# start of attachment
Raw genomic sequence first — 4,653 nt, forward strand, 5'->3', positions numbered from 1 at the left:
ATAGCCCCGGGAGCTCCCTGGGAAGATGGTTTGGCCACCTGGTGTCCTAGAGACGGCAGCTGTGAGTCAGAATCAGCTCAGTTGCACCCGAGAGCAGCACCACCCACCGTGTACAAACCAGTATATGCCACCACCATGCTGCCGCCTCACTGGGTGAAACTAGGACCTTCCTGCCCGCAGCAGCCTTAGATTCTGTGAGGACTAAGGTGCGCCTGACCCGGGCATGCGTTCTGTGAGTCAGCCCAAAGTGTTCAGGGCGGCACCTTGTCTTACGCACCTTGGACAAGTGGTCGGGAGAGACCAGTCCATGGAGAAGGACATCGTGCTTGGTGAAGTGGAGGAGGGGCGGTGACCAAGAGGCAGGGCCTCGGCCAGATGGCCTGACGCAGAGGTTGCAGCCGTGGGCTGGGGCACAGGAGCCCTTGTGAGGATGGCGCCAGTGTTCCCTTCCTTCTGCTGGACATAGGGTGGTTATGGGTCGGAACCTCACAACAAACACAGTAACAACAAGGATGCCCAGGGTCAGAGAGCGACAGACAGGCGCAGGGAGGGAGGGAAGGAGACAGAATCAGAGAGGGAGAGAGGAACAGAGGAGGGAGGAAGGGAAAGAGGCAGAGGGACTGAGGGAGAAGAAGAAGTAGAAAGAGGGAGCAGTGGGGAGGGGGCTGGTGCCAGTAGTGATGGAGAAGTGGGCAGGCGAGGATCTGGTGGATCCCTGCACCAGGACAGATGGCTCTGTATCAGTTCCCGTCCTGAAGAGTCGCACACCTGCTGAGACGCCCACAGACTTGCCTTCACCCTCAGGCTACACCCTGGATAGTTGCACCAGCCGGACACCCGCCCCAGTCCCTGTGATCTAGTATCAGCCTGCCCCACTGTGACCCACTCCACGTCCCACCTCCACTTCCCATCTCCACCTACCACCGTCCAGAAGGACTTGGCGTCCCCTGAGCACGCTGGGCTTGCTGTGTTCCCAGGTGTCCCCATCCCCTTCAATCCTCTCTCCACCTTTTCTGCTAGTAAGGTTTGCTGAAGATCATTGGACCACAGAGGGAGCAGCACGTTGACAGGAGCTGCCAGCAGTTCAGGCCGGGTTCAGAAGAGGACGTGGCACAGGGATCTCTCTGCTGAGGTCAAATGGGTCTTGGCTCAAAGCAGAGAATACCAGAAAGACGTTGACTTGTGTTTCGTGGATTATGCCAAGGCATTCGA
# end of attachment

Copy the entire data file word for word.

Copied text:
Raw genomic sequence first — 4,653 nt, forward strand, 5'->3', positions numbered from 1 at the left:
ATAGCCCCGGGAGCTCCCTGGGAAGATGGTTTGGCCACCTGGTGTCCTAGAGACGGCAGCTGTGAGTCAGAATCAGCTCAGTTGCACCCGAGAGCAGCACCACCCACCGTGTACAAACCAGTATATGCCACCACCATGCTGCCGCCTCACTGGGTGAAACTAGGACCTTCCTGCCCGCAGCAGCCTTAGATTCTGTGAGGACTAAGGTGCGCCTGACCCGGGCATGCGTTCTGTGAGTCAGCCCAAAGTGTTCAGGGCGGCACCTTGTCTTACGCACCTTGGACAAGTGGTCGGGAGAGACCAGTCCATGGAGAAGGACATCGTGCTTGGTGAAGTGGAGGAGGGGCGGTGACCAAGAGGCAGGGCCTCGGCCAGATGGCCTGACGCAGAGGTTGCAGCCGTGGGCTGGGGCACAGGAGCCCTTGTGAGGATGGCGCCAGTGTTCCCTTCCTTCTGCTGGACATAGGGTGGTTATGGGTCGGAACCTCACAACAAACACAGTAACAACAAGGATGCCCAGGGTCAGAGAGCGACAGACAGGCGCAGGGAGGGAGGGAAGGAGACAGAATCAGAGAGGGAGAGAGGAACAGAGGAGGGAGGAAGGGAAAGAGGCAGAGGGACTGAGGGAGAAGAAGAAGTAGAAAGAGGGAGCAGTGGGGAGGGGGCTGGTGCCAGTAGTGATGGAGAAGTGGGCAGGCGAGGATCTGGTGGATCCCTGCACCAGGACAGATGGCTCTGTATCAGTTCCCGTCCTGAAGAGTCGCACACCTGCTGAGACGCCCACAGACTTGCCTTCACCCTCAGGCTACACCCTGGATAGTTGCACCAGCCGGACACCCGCCCCAGTCCCTGTGATCTAGTATCAGCCTGCCCCACTGTGACCCACTCCACGTCCCACCTCCACTTCCCATCTCCACCTACCACCGTCCAGAAGGACTTGGCGTCCCCTGAGCACGCTGGGCTTGCTGTGTTCCCAGGTGTCCCCATCCCCTTCAATCCTCTCTCCACCTTTTCTGCTAGTAAGGTTTGCTGAAGATCATTGGACCACAGAGGGAGCAGCACGTTGACAGGAGCTGCCAGCAGTTCAGGCCGGGTTCAGAAGAGGACGTGGCACAGGGATCTCTCTGCTGAGGTCAAATGGGTCTTGGCTCAAAGCAGAGAATACCAGAAAGACGTTGACTTGTGTTTCGTGGATTATGCCAAGGCATTCGA